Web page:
Nothing prepared me for what I was about to experience.
No alarm clocked needed at 3:30am with major jet lag happening. I was both excited for the adventure ahead but frustrated with a lack of sleep and what I knew was going to be 12-15 hours of “adventure’ just after arriving in Kigali, Rwanda.
As we headed from Kigali northwest to the Volcanoes National Park hours before dawn, the streets and winding highways up and down the mountains were already busy. This was Saturday. Our driver explained people were hustling to their jobs and markets early before their required four hours of community service that day. I happened to visit on the day that’s called “Umuganda,” a Kinyarwanda word that means “coming together in common purpose to achieve an outcome.” The entire country shuts down once a month for four hours in an effort to clean and revitalize both their communities and their spirits. It evolved as a result of the Tutsi genocide in 1994. What a concept. All citizens must commit to making their community and country better.
Upon arrival at the national park entrance, we were teamed with our guide – Francois Bigirimana. He’s a vibrant, colorful man who has traversed the mountain range between Rwanda and Congo for decades. He’s known as the “human gorilla” because he shows you how the gorillas eat and live by doing it himself. He was a porter for Dian Fossey – the famed American primatologist who worked for almost two decades to habituate gorillas in this region. She was the first to live among the family of gorillas I hoped to see. Actually, I was seeing descendants of those gorillas as her important work in the Volcanoes National Park region was primarily in the 1960s and 1970s. While born in San Francisco, the gorilla habitat and her base camp became her home. After her brutal murder in 1985, she was buried at Gorilla Cemetery at Karisoke Research Station. It’s the same location her beloved gorilla Digit was buried after being killed by poachers.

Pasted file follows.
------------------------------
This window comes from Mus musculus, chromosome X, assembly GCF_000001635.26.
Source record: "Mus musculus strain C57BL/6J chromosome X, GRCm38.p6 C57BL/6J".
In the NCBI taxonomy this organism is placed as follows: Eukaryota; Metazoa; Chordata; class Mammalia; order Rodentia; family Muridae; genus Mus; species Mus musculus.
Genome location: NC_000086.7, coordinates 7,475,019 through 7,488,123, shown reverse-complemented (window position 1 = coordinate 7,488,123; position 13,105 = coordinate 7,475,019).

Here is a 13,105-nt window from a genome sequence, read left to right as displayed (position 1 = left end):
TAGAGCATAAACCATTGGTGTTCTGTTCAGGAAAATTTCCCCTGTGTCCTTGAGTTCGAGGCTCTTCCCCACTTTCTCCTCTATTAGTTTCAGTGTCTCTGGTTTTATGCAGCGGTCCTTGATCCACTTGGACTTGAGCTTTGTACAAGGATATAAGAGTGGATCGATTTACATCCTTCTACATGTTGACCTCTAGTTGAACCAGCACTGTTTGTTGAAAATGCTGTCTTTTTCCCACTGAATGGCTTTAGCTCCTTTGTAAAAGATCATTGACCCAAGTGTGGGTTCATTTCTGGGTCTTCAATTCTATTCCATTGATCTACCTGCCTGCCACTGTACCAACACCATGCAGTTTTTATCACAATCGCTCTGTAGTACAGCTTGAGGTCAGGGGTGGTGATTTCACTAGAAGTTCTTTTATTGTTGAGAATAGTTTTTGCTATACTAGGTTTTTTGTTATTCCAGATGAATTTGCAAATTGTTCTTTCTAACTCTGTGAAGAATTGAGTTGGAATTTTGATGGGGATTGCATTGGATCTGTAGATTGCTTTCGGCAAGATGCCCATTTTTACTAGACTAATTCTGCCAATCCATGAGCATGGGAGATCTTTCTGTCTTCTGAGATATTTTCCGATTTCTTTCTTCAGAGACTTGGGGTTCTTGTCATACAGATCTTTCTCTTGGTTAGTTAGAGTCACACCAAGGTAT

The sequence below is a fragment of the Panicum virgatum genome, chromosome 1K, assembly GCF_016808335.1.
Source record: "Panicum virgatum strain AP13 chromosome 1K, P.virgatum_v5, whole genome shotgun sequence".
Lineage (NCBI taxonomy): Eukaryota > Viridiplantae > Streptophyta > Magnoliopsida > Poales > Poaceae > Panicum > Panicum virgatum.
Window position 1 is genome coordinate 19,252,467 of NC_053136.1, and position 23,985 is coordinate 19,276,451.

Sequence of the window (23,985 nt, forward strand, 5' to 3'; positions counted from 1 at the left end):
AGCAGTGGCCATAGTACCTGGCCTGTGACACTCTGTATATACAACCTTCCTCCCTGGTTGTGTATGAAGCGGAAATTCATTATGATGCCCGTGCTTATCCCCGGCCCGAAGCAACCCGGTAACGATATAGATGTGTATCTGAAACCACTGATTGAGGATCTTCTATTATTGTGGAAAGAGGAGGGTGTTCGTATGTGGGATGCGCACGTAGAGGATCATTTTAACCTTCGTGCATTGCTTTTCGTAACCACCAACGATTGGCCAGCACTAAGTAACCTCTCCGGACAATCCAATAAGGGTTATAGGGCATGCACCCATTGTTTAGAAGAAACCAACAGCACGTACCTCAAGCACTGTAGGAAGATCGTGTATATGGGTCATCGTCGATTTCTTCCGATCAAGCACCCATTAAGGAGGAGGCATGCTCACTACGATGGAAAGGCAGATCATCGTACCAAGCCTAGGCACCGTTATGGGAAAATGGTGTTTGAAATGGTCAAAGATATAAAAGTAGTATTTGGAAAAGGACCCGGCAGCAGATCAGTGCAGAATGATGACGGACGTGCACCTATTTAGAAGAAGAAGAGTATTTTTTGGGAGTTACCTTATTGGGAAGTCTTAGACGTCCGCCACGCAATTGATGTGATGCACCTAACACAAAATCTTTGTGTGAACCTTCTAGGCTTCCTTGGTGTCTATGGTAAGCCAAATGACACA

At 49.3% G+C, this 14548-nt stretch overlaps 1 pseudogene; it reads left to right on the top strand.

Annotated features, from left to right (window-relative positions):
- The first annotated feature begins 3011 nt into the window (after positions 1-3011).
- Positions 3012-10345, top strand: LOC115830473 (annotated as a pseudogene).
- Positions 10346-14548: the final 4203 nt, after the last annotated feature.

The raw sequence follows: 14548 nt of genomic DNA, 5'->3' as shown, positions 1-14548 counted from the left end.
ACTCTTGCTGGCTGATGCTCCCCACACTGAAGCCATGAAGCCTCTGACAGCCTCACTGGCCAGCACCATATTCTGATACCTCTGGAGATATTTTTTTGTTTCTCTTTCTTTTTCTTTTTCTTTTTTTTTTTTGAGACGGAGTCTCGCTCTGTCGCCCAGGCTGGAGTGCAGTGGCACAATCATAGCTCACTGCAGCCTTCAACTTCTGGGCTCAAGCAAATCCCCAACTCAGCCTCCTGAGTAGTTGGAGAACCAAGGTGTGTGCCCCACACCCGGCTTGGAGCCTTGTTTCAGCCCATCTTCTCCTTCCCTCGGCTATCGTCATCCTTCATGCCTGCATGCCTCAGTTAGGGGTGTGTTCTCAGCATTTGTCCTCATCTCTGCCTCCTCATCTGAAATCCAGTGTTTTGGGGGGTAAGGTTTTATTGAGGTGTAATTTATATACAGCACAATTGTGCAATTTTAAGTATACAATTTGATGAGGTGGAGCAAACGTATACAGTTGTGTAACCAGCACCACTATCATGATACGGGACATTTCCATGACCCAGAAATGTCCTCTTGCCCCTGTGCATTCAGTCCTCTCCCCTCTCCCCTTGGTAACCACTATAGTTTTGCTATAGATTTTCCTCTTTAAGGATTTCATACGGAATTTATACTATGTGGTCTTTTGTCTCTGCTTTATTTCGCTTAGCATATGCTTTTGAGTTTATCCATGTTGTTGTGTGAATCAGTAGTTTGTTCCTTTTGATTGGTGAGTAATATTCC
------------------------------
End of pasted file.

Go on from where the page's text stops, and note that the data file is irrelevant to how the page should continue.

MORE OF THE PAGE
Francois prepared our small group of eight for what was to come. He explained we would be accompanied by a military member whose primary duty was to scare off any other animals that may be dangerous to us. By “scare off”, he carried a weapon but would only fire as a last resort.
Francois cautioned us that there was no guarantee we would see gorillas at all. They are not tagged for tracking. They are only tracked by human “spotters” during daylight hours. Those spotters stay several hundred yards away from the gorillas if they can. Keeping track of them is no easy task. This day, the Sabyinyo group was on the move. We would try to rendezvous with spotters already deep in the national park.
Our trek started over some gently sloping fields. We soon crossed into the heavily wooded park and began what became a three-hour push through trees, brush, thickets, mud and more. It was not an easy trek. It was rainy season here. The sporadic drizzle made the trek more challenging. We trekked almost in single file. I stayed immediately behind Francois secretly hoping to be the first in our group to get a glimpse of the gorillas. At times after cutting through brush, being slapped in the face with wayward tree branches and loosing my shoes in the mud, I wanted to turn back. Would this be worth it? I began to doubt the outcome. (RELATED: What to Know and Do in Rwanda)